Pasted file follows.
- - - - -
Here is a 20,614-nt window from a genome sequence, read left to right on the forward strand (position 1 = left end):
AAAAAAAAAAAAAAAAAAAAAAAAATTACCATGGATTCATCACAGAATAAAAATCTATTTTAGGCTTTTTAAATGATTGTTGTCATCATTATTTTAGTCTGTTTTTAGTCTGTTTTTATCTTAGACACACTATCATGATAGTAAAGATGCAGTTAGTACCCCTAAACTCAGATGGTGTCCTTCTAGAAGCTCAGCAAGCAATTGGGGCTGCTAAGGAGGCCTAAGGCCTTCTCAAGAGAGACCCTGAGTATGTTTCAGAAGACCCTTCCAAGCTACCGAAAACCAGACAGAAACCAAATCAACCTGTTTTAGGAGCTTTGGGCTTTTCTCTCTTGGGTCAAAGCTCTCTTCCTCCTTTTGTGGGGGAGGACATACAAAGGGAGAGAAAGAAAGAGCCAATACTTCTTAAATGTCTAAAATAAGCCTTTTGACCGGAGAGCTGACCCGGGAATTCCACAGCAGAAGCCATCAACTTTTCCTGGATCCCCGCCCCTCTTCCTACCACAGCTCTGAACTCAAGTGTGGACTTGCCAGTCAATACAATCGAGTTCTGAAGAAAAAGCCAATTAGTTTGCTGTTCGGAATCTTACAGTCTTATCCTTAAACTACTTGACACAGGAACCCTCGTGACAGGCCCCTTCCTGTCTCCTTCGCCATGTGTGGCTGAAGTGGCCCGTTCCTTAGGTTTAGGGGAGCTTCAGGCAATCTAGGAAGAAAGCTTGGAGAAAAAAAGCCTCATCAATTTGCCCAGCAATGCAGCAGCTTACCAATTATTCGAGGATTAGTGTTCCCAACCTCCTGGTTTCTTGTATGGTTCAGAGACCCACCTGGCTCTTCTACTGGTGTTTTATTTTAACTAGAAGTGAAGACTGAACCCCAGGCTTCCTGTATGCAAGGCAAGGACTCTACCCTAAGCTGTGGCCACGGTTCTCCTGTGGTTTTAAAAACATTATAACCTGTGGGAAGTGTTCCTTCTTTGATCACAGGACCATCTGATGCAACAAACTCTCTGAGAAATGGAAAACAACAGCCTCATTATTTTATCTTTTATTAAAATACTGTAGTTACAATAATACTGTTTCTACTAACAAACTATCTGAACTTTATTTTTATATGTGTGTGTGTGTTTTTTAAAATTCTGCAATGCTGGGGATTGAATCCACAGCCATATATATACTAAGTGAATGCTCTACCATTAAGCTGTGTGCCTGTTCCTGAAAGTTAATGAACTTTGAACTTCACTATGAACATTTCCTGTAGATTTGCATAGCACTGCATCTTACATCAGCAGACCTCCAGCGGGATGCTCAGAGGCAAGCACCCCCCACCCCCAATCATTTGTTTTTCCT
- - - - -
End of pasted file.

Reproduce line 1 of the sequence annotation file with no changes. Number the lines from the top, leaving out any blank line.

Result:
Here is a 20,614-nt window from a genome sequence, read left to right on the forward strand (position 1 = left end):